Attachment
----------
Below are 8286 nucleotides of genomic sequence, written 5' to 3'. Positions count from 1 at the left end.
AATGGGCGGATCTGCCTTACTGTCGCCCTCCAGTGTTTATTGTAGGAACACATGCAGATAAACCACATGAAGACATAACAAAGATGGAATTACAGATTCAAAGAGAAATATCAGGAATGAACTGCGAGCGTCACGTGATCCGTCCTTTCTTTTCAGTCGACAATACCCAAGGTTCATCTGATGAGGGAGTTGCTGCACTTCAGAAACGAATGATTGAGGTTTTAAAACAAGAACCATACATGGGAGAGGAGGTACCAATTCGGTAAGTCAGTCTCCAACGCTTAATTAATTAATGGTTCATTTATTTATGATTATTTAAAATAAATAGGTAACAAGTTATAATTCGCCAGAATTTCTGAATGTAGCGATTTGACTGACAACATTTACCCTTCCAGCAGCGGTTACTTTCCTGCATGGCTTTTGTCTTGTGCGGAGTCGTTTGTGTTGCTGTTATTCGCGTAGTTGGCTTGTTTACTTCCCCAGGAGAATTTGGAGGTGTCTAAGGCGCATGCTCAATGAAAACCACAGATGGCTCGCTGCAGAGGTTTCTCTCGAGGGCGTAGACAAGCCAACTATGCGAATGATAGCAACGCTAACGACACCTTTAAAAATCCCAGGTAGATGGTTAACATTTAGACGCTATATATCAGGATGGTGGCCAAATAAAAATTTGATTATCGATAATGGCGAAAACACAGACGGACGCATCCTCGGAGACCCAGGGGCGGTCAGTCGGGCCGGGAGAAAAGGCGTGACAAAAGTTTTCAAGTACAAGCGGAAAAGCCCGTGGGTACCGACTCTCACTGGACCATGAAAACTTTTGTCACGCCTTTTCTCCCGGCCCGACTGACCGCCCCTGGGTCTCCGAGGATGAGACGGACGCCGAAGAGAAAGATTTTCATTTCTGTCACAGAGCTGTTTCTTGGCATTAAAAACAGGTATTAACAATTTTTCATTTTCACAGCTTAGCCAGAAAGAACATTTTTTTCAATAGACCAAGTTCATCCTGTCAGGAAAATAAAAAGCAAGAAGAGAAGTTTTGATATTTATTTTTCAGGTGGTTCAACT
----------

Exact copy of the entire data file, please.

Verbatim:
Below are 8286 nucleotides of genomic sequence, written 5' to 3'. Positions count from 1 at the left end.
AATGGGCGGATCTGCCTTACTGTCGCCCTCCAGTGTTTATTGTAGGAACACATGCAGATAAACCACATGAAGACATAACAAAGATGGAATTACAGATTCAAAGAGAAATATCAGGAATGAACTGCGAGCGTCACGTGATCCGTCCTTTCTTTTCAGTCGACAATACCCAAGGTTCATCTGATGAGGGAGTTGCTGCACTTCAGAAACGAATGATTGAGGTTTTAAAACAAGAACCATACATGGGAGAGGAGGTACCAATTCGGTAAGTCAGTCTCCAACGCTTAATTAATTAATGGTTCATTTATTTATGATTATTTAAAATAAATAGGTAACAAGTTATAATTCGCCAGAATTTCTGAATGTAGCGATTTGACTGACAACATTTACCCTTCCAGCAGCGGTTACTTTCCTGCATGGCTTTTGTCTTGTGCGGAGTCGTTTGTGTTGCTGTTATTCGCGTAGTTGGCTTGTTTACTTCCCCAGGAGAATTTGGAGGTGTCTAAGGCGCATGCTCAATGAAAACCACAGATGGCTCGCTGCAGAGGTTTCTCTCGAGGGCGTAGACAAGCCAACTATGCGAATGATAGCAACGCTAACGACACCTTTAAAAATCCCAGGTAGATGGTTAACATTTAGACGCTATATATCAGGATGGTGGCCAAATAAAAATTTGATTATCGATAATGGCGAAAACACAGACGGACGCATCCTCGGAGACCCAGGGGCGGTCAGTCGGGCCGGGAGAAAAGGCGTGACAAAAGTTTTCAAGTACAAGCGGAAAAGCCCGTGGGTACCGACTCTCACTGGACCATGAAAACTTTTGTCACGCCTTTTCTCCCGGCCCGACTGACCGCCCCTGGGTCTCCGAGGATGAGACGGACGCCGAAGAGAAAGATTTTCATTTCTGTCACAGAGCTGTTTCTTGGCATTAAAAACAGGTATTAACAATTTTTCATTTTCACAGCTTAGCCAGAAAGAACATTTTTTTCAATAGACCAAGTTCATCCTGTCAGGAAAATAAAAAGCAAGAAGAGAAGTTTTGATATTTATTTTTCAGGTGGTTCAACT